Cameras, cameras, cameras. German photographic trade show Photokina is just around the corner, and the big names are outing their latest models before the news pipes get completely clogged with the tangled hair and soap scum of new releases. So this week we have a bunch of cool new cameras and accessories, including a GoPro harness for your pooch, along with the usual mix of gadgets designed to make you want to part with your cash.
An update to the already-discontinued X20, this compact swaps the old optical viewfinder for a hi-res electronic finder, gets a bigger tilting rear LCD and adds a control wheel around the lens. It keeps the amazing X-Trans II sensor and 28-112mm (equivalent) ƒ2-2.8 zoom, and packs a new Classic Chrome film mode. I want this so hard. $600
Evernote Pfeiffer Collection
Evernote’s Pfeiffer Collection is not – as you might hope – a range of productivity tools designed by 1980s actress and icon Michelle Pfeiffer. It is instead a set of desk tidies, made from various materials including walnut and “bright.” They’re intended to hold old-school detritus like paperclips and pens, plus modern junk like iPhones, SIM cards and even an iPad. $106
The best part of Pentax’s new mid-level K-S1 is the strip of pulsing LEDs on the hand grip. Pentax missed a chance to build the “Knight Rider of cameras” with its choice of green over red LEDs, but still. This pointless addition will flash to count down the self timer, and the light around the shutter release will turn red in video mode. $750
Bluelounge’s Soba is a cable-routing kit that will wrangle wayward wires, keeping them tidy in a “Vortex” tube and letting them exit where you need them. The kit comes with 10 feet of zip-closed tubing, a y-splitter and mounting caps (brackets). I have one here and ready to test, but it looks like there’s some effort involved in planning it all out, so maybe I’ll just have one more coffee first… $25
Of course GoPro’s dog harness is called the Fetch. Of course. The Fetch straps onto the dog’s back, secured around its shoulders, chest and belly, and the camera can be mounted up top or down below. This is probably my favorite product of the year so far, and the photo above is definitely the best product shot for 2014. If I had a dog I’d be out with one of those playing frisbee right now. $70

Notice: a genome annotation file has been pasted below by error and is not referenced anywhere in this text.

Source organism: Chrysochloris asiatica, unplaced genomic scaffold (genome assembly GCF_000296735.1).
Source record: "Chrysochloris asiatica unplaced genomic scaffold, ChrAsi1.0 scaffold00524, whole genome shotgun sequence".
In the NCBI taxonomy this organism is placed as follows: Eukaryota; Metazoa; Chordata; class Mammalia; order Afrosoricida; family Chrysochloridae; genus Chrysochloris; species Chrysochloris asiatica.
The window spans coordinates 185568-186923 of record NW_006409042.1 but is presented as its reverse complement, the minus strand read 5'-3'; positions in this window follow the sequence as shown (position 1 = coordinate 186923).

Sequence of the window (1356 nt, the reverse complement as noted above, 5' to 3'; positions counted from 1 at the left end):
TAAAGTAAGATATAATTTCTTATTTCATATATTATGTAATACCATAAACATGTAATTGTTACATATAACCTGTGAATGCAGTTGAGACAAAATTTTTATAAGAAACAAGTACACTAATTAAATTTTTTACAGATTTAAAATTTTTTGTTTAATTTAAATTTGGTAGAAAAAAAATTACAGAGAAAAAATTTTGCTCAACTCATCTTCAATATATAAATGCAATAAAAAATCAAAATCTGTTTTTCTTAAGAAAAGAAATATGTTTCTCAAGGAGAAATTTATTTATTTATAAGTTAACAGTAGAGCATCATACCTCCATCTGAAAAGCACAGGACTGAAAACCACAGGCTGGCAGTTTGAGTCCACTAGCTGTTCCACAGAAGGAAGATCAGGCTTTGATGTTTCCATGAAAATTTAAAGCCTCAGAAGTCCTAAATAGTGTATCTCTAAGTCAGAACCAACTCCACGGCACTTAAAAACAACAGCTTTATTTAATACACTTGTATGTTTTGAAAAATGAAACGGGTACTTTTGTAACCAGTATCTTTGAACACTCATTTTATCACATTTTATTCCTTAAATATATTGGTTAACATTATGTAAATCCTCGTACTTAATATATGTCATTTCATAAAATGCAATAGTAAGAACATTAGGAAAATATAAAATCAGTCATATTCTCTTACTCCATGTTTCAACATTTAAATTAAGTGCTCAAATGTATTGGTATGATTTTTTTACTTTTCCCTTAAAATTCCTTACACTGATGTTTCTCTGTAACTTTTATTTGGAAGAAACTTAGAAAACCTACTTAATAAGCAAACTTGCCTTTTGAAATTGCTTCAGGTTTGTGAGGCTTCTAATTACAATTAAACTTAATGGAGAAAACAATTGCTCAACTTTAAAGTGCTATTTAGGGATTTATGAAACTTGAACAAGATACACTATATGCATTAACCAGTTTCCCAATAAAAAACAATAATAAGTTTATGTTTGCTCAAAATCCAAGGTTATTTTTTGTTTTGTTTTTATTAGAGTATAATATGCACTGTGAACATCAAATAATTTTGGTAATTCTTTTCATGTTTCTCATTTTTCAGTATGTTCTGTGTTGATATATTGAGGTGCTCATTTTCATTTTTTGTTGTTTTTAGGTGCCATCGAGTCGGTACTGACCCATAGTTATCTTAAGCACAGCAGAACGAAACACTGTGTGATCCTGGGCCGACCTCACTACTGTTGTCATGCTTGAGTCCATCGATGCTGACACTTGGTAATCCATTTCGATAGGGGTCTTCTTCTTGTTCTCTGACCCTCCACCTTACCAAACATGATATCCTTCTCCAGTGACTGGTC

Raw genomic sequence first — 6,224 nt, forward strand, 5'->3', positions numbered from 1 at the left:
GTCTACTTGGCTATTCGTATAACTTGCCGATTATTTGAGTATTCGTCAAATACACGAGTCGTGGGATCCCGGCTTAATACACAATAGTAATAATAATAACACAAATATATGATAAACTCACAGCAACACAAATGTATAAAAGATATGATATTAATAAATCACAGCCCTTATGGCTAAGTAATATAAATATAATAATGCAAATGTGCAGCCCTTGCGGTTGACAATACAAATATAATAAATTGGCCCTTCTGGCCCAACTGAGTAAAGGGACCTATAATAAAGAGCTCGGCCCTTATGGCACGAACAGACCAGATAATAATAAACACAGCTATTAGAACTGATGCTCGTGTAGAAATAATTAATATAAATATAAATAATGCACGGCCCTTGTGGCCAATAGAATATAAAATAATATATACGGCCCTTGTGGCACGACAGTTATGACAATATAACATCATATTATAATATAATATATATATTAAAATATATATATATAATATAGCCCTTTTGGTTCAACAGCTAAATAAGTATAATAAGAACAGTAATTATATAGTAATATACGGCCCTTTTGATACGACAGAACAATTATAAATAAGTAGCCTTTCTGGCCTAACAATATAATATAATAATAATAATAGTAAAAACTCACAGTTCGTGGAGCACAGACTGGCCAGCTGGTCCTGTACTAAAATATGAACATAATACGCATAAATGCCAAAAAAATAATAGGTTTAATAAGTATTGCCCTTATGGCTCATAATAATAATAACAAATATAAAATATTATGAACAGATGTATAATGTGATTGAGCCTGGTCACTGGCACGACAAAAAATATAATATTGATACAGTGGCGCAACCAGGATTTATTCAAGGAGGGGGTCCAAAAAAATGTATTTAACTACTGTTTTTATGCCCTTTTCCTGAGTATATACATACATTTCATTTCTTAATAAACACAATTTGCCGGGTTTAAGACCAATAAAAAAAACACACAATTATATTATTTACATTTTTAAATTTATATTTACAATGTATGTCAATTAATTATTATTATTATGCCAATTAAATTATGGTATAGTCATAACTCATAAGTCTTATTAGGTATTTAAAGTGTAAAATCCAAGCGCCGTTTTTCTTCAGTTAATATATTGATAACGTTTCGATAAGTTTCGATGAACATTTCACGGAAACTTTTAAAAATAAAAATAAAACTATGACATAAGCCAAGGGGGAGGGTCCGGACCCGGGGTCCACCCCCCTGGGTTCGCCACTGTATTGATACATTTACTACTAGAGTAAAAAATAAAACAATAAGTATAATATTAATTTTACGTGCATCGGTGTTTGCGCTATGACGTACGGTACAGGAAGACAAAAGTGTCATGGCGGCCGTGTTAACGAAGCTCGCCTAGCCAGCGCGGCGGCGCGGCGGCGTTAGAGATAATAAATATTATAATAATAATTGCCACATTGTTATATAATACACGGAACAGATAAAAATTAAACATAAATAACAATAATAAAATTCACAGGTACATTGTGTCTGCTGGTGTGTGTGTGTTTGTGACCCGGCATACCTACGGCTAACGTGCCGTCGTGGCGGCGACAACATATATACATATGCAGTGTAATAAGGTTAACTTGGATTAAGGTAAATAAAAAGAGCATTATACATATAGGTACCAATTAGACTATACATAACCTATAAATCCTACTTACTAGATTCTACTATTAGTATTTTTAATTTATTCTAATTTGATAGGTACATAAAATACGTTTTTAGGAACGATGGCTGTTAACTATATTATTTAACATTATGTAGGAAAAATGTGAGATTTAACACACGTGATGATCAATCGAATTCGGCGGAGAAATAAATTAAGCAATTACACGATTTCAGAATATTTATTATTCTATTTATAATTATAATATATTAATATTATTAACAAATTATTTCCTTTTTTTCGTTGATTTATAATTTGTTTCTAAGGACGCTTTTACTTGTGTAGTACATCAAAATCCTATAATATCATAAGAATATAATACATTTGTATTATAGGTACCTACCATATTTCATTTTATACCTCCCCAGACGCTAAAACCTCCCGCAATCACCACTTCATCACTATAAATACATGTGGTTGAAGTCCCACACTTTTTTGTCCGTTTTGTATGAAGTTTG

Olympus Pen E-PL7
Olympus makes the best Micro Four Thirds bodies right now (and that’s coming from someone who owns a great Panasonic). This one’s even better, with a 180-degree flip-screen that activates “selfie mode” when fully extended (there's a shutter button on the touchscreen), built-in Wi-Fi to share that selfie to your iPhone, a 16MP sensor and a 14-42 mm (equivalent) ƒ3.5-5.6 kit lens. From $700.
Moleskine Livescribe notebook
Moleskine’s newest notebook has an almost-invisible dot pattern on the pages that makes it work with your Livescribe pen. The pen has a camera in its nose that tracks your every stroke and scribble and sends it all to your iPhone or iPad as editable text, creating a perfect digital copy of your paper notes. Now you can continue your Moleskine habit, but with added digitization. $30
iPhone magnetic lens plates
Love: accessory iPhone lenses. Hate: Those stupid stick-on metal rings the lenses’ magnets stick to.
The answer is the new magnetic plate that now ships with every set of lenses sold by Photojojo. The plates, color-coded to your iPhone, stick over the entire glass strip at the top rear of the iPhone 5/s, so you can use these lenses and still get the iPhone in a case. Bonus – you can slide the lens out of the way when not in use. From $20.
This Schiller water bike is to the pedalo what a sweet S-Works road racer is to a recumbent bike. It’s slick, speedy and way overpriced. A Gates carbon drive turns a NuVinci transmission, which turns two propellers. You can even use the handlebars to steer the thing, and it’s only $6,500.
In the olden days, format snobbery was a little bigger. Real photographers used medium format cameras, stuffed with big rolls of 120 or 220 film, and they laughed at folks who struggled by with little toy “full-frame” 35mm cameras.
These medium format cameras were also distinctly old school, without much automatic control.
Back then, the Pentax 645 was an odd camera, an affordable medium format camera with auto-everything. Well, not everything, but way more than you’d get in the Mamiyas and Hasselblads at the time.
Which is all to introduce the Pentax 645Z, Ricoh’s new 51.5 megapixel body with a price tag of $8,500, not much more than a top-of-the-line full frame SLR body.
Pentax’s new Q7 has been styled to look like it was put together by somebody in shop class when told to “make a camera” out of whatever wooden offcuts were laying around the place. It can even be had in 120 different color combos, presumably all hideous.
But the Q7 does add one thing that’s worth noting: A bigger sensor. And judging by how the lenses now match that sensor in terms of 35mm equivalence, it looks like this was the plan all along.
Pentax has just announced a new retro-styled point-and-shoot zoom camera, the MX-1. The trend for cameras that look like they’ve fallen through a time warp from the 1960s is trickling down from the high-end and into lower-cost, consumer-oriented models.
Pentax other announcement at Photokina this week concerns a pair of prosumer-level SLRs, the K5-II and the K5-IIs. These are the exact same camera, only the S has had its low-pass filter left off, and will cost you $100 more than the vanilla K5-II. The low-pass, or anti-aliasing filter allows for higher-resolution images, but could introduce unwanted moiré patterns into photos. Studio photographers will love it.